Armature

Construction work for Statue of Liberty, designed by Frederic Auguste Bartholdi, in Paris, France, engraving from LIllustration, Journal Universel, No 2076, Volume LXXX, December 9, 1882
De Agostini / Biblioteca Ambrosiana / Getty Images

(noun) - In art, an armature is an underlying, unseen, supporting component (usually of wood or metal) for something else. Armatures are useful in sculpture, lost-wax casting (to help make the initial model three-dimensional) and even stop-motion animation puppets.

Think of the chicken wire frame upon which plaster or papier mache strips are affixed in a sculpture, to get a mental visual. An even more dramatic example, designed by Alexandre Gustave Eiffel, is the iron armature inside Frédéric Auguste Bartholdi's Statue of Liberty.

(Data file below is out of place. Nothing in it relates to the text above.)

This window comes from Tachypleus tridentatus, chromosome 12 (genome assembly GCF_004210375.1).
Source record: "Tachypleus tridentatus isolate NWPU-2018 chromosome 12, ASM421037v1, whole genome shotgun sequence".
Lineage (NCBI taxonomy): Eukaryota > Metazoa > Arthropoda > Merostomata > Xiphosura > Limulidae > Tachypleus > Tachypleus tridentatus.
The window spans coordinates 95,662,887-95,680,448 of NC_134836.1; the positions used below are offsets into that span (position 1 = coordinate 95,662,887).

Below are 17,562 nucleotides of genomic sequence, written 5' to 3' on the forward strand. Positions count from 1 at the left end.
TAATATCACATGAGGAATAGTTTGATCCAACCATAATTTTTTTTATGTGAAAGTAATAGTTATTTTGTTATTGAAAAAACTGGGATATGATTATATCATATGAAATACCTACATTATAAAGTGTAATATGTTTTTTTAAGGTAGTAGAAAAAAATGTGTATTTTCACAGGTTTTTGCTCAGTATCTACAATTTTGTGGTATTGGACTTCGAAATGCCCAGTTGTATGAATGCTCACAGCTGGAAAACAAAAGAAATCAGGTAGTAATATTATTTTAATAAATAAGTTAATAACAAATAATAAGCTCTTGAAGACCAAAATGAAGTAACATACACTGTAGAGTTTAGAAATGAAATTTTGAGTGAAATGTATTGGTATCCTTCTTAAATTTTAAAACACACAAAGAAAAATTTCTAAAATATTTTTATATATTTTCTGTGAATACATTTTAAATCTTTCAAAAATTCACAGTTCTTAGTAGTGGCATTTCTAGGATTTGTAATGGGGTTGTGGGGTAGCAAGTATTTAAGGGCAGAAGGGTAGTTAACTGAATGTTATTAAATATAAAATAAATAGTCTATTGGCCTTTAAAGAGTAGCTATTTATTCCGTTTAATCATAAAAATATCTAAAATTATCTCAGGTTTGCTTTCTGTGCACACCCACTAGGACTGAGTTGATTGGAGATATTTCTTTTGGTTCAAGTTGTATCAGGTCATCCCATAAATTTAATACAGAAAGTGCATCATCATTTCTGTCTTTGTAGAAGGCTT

Pronunciation

arm·a·chur

Common Misspellings

amature, armeture

Examples

"When this armature has been fixed, the artificer begins to take some fine earth, beaten together with horse dung and hair, as I said, and carefully lays a very thin coating all over which he allows to dry, and so on time after time with other coatings, always allowing each to dry until the figure becomes covered with earth raised to the thickness of half a span at the most." —Vasari on Technique (1907 trans.); pp. 160-161.